In the late 1970s, the Brtish publisher Terence Dalton commissioned a series on the great offices of state in the British governing system. The goal was to expand general knowledge of them by offering a short, accessible study of the office and the men who held it over the years. Four volumes came out in relatively quick succession, then a lull before Neil Hart's volume, the last of the series, was published in 1987. The best of them (notably the two written by David Kynaston) provide a explanation of the office, its role in the British constitutional structure, and how that role changed over time.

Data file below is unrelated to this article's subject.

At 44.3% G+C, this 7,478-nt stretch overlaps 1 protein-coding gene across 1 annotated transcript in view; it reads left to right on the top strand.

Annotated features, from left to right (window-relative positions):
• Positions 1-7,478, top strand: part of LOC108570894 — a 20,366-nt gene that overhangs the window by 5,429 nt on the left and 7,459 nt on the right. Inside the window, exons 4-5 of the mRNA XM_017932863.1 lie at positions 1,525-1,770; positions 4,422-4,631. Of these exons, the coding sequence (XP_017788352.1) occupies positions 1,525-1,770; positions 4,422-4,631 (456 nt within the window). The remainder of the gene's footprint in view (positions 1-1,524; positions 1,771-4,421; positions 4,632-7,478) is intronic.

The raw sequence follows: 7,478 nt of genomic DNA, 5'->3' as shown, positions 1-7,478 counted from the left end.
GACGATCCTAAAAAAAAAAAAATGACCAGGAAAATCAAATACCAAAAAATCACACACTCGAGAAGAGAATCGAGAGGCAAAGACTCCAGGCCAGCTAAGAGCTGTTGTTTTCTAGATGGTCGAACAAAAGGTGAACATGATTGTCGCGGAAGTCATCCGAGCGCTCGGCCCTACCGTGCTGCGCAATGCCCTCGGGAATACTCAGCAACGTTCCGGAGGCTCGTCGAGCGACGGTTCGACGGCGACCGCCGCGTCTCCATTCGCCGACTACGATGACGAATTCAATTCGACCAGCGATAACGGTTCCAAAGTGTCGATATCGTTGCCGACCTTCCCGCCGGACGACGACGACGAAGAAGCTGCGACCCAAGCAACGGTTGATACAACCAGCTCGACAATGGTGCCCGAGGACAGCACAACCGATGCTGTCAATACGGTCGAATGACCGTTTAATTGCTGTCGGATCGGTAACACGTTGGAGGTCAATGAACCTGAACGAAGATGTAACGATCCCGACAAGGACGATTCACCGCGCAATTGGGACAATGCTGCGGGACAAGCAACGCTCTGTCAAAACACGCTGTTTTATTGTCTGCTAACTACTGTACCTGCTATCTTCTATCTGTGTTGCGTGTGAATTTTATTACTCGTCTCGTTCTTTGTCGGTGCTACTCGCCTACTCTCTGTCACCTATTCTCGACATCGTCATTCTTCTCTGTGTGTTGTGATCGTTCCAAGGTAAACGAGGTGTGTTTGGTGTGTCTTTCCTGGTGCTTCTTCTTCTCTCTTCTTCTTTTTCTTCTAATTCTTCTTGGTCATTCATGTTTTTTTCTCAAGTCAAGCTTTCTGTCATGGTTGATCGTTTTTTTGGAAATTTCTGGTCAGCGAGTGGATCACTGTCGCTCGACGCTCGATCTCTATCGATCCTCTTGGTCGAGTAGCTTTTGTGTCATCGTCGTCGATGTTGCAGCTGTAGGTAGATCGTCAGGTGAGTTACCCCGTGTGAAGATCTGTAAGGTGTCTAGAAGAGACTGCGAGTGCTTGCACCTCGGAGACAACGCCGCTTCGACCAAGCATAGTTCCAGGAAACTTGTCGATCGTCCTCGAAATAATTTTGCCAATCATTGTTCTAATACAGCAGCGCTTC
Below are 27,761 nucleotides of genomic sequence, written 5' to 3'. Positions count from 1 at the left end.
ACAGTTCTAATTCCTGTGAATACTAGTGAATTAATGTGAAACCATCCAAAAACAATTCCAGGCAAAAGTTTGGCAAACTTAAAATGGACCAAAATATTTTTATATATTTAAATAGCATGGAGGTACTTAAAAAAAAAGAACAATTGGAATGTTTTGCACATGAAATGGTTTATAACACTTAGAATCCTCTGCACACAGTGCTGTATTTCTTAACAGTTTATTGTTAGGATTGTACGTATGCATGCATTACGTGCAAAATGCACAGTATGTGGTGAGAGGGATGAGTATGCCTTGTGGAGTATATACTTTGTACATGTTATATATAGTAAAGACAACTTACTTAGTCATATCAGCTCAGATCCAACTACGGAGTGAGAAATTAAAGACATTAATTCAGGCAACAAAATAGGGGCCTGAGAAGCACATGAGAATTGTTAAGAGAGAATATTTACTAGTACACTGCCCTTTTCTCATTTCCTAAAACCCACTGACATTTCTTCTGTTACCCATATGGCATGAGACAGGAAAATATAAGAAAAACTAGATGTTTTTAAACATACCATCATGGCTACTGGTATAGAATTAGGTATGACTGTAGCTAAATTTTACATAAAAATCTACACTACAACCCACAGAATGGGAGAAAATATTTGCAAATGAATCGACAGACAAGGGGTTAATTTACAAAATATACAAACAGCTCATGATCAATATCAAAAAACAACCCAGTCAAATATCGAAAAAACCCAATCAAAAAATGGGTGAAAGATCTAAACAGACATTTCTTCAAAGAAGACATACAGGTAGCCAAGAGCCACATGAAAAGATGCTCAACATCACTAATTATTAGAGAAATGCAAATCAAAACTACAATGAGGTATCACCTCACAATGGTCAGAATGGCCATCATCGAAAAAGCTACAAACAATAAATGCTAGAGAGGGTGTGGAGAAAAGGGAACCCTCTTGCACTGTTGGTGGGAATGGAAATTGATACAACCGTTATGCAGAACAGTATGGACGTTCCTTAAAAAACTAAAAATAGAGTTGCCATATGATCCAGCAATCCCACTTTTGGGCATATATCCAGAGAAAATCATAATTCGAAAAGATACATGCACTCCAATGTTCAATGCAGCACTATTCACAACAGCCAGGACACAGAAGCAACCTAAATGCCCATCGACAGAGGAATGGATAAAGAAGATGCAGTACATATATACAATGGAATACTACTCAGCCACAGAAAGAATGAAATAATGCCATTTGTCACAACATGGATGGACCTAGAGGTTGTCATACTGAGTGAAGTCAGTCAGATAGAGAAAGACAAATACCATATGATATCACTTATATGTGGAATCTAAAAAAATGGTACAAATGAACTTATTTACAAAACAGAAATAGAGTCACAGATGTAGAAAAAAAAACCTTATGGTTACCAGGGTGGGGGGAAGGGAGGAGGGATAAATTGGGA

Unfortunately Hart's volume doesn't do this. While offering a description of the development of the position from its establishment in 1782 to the aftermath of the Second World War, Hart devotes the majority of his limited space to short studies of the key foreign secretaries and a concise summary of the focus of their policies. While useful, it doesn't provide many insights into the office and the role it has played in relationship to British government or politics. For those interested in an introduction to the history of British foreign policy it is rewarding reading, but in the end it doesn't measure up to the high standards set by the other volumes.